Even if you are a senior, your health provider or a physical therapist can recommend beneficial exercise routines tailored to your needs. You may also consider ancient regimens like yoga or Tai Chi. They incorporate gentle, fluid motions that benefit your bones, joints, and muscles.
6. Limit Your Alcohol
While your healthcare provider may approve you drinking alcohol in moderation, realize that too much can hurt you. Did you know that chronic alcoholism can rob your bones of vital calcium, leading to brittle bones and osteoporosis? If you want healthy bones and fewer risks for a fractured hip, be careful with the alcohol consumption.
7. Minimize Your Trip & Falling Risks
The most common ways of getting a broken hip are tripping and falling. Be proactive and inspect each room of your home for these avoidable hazards. Clear clutter from the floors and stairs and ensure that power cords are adequately bound out of your way.
If you have throw rugs, secure them with slip-resistant tape. Bathrooms are notorious places for slips and falls, so be sure to install safety bars around the tub and shower. Use slip-resistant mats in the tub and around it.
8. Let There Be Light
How many times have you almost tripped and fell because of inadequate lighting? One bad fall could lead to a fractured hip, so be sure to have proper lighting in every room of your house. Consider using a nightlight in the bedroom, hallways, and bathrooms for a safe path during the night.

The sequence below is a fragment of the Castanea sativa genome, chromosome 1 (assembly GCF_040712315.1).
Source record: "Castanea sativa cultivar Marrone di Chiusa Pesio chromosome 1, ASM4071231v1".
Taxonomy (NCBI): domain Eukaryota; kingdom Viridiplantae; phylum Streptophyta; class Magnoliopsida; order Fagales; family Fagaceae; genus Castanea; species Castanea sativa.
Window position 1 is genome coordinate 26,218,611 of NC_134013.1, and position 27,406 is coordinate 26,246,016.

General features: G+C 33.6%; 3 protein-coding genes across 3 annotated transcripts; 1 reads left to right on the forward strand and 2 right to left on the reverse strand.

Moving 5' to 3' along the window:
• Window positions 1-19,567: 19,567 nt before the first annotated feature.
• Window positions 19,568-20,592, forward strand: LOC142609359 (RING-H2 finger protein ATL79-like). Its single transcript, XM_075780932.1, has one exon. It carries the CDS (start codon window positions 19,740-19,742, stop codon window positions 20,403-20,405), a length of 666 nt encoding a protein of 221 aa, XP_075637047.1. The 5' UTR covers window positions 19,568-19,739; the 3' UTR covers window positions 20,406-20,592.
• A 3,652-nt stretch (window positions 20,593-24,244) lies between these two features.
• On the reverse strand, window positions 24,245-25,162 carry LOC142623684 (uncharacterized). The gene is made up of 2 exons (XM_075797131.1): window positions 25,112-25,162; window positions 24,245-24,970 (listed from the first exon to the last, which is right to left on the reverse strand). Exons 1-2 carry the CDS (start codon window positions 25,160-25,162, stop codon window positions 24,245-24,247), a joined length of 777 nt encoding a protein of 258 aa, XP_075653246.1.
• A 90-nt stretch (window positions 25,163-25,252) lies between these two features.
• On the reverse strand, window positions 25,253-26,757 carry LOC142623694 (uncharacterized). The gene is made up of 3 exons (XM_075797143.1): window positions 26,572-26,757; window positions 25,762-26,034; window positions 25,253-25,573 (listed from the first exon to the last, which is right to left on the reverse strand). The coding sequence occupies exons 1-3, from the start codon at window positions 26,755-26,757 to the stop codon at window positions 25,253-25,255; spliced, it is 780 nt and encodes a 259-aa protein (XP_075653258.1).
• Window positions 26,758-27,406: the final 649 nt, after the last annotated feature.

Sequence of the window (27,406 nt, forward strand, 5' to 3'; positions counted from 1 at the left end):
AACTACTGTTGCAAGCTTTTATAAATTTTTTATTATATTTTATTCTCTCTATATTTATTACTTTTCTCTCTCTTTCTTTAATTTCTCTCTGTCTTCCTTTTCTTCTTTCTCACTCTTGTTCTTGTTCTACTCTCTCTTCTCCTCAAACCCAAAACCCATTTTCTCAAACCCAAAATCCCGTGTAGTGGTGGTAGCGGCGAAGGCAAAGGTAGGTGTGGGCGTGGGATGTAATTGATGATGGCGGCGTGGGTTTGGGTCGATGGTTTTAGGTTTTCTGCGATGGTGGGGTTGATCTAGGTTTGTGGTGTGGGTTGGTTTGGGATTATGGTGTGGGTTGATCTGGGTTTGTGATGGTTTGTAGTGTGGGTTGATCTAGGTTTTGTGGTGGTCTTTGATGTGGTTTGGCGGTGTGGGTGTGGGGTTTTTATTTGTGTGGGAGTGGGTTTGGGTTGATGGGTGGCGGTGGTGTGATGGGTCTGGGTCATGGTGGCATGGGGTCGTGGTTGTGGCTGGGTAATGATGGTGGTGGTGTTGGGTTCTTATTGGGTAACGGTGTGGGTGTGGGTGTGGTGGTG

9. Get Started on the Right Foot
Have you noticed that when your feet hurt, it pains the rest of your body? Your bones and joints may already be paying the price for the years you wore those tight-fitting stilettos. You can be just as attractive and safer in lower heels and flats since you aren’t as apt to fall in them.
Wear comfortable shoes that support your feet, legs, and back. Did you know that you can also battle hip pain because of ill-fitting shoes? With the right fitting footwear, you can even walk more for exercise.
10. Keep Your Eyes on Good Health
Another fall hazard can be poor vision, which is typical as we age. Since our eyesight changes periodically, remember to keep regular visits with your optometrist. Always wear your corrective lenses to prevent stumbles and falls around the house and in public.
11. Know Your Medications
Talk to your professional healthcare provider about the medications you are taking. Many prescriptions have dizziness and drowsiness as their main side effect. Be careful when standing suddenly, and sit down if you are feeling dizzy, to prevent a bone-breaking fall.
Some medications also leech bone-healthy vitamins and minerals from your bones. Talk to your healthcare provider about these medications. If you can’t make substitutions, at least be aware that you may need supplements.
12. Consider Taking Supplements
Some seniors have difficulty with vitamin and mineral absorption, so consult your healthcare provider or nutritionist about taking bone-healthy supplements. Your doctor might recommend prescription medication to build density and slow down bone loss.
13. Take A Lesson from History
Did you know that osteoporosis and brittle bone conditions are often inherited, especially in females? If your mother or other women in your family were diagnosed with osteoporosis, you could also be at risk. If any of these relatives had a broken hip, you need to be especially cautious about your health and safety.
Multiple studies suggest that your race may also be a factor in bone health. African American, Asian, and Hispanic females usually have higher incidences of osteoporosis and hip fractures than their White peers. However, Asian females statistically had fewer hip fractures and breaks.
14. Be Tested for Paget’s Disease
Certain disorders, such as Paget’s Disease, can affect bone density and make you prone to fractures and breaks. Paget’s Disease causes your bones to be enlarged and twisted, affecting the spine and hips. Some of the condition’s signs and symptoms are common in other disorders, so only medical tests could reveal you have it.